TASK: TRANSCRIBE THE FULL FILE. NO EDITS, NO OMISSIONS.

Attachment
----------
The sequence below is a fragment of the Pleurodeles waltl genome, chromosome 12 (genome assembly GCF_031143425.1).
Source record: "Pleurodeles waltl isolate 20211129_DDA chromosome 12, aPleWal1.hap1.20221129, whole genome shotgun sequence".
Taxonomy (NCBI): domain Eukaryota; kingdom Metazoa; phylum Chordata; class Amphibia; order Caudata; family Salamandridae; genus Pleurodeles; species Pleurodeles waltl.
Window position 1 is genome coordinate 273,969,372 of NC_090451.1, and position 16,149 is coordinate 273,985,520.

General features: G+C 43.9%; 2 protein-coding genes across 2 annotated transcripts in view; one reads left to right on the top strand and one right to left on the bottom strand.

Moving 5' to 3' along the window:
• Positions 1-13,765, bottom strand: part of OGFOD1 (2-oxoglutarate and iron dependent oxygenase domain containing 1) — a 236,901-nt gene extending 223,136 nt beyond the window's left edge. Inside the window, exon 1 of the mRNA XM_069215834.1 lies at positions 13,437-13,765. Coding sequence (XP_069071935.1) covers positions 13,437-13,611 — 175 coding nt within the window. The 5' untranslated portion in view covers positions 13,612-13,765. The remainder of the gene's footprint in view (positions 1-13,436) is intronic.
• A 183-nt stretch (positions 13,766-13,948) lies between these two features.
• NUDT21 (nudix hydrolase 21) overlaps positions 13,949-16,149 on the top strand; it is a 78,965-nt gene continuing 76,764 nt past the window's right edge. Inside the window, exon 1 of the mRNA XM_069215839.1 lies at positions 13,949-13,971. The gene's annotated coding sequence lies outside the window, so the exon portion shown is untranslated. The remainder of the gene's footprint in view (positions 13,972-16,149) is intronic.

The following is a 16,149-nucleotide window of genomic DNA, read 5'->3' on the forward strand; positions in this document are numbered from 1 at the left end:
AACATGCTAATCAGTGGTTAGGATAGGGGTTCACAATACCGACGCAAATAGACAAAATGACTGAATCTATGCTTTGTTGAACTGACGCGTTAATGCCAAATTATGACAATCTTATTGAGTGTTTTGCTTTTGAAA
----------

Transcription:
The sequence below is a fragment of the Pleurodeles waltl genome, chromosome 12 (genome assembly GCF_031143425.1).
Source record: "Pleurodeles waltl isolate 20211129_DDA chromosome 12, aPleWal1.hap1.20221129, whole genome shotgun sequence".
Taxonomy (NCBI): domain Eukaryota; kingdom Metazoa; phylum Chordata; class Amphibia; order Caudata; family Salamandridae; genus Pleurodeles; species Pleurodeles waltl.
Window position 1 is genome coordinate 273,969,372 of NC_090451.1, and position 16,149 is coordinate 273,985,520.

General features: G+C 43.9%; 2 protein-coding genes across 2 annotated transcripts in view; one reads left to right on the top strand and one right to left on the bottom strand.

Moving 5' to 3' along the window:
• Positions 1-13,765, bottom strand: part of OGFOD1 (2-oxoglutarate and iron dependent oxygenase domain containing 1) — a 236,901-nt gene extending 223,136 nt beyond the window's left edge. Inside the window, exon 1 of the mRNA XM_069215834.1 lies at positions 13,437-13,765. Coding sequence (XP_069071935.1) covers positions 13,437-13,611 — 175 coding nt within the window. The 5' untranslated portion in view covers positions 13,612-13,765. The remainder of the gene's footprint in view (positions 1-13,436) is intronic.
• A 183-nt stretch (positions 13,766-13,948) lies between these two features.
• NUDT21 (nudix hydrolase 21) overlaps positions 13,949-16,149 on the top strand; it is a 78,965-nt gene continuing 76,764 nt past the window's right edge. Inside the window, exon 1 of the mRNA XM_069215839.1 lies at positions 13,949-13,971. The gene's annotated coding sequence lies outside the window, so the exon portion shown is untranslated. The remainder of the gene's footprint in view (positions 13,972-16,149) is intronic.

The following is a 16,149-nucleotide window of genomic DNA, read 5'->3' on the forward strand; positions in this document are numbered from 1 at the left end:
AACATGCTAATCAGTGGTTAGGATAGGGGTTCACAATACCGACGCAAATAGACAAAATGACTGAATCTATGCTTTGTTGAACTGACGCGTTAATGCCAAATTATGACAATCTTATTGAGTGTTTTGCTTTTGAAA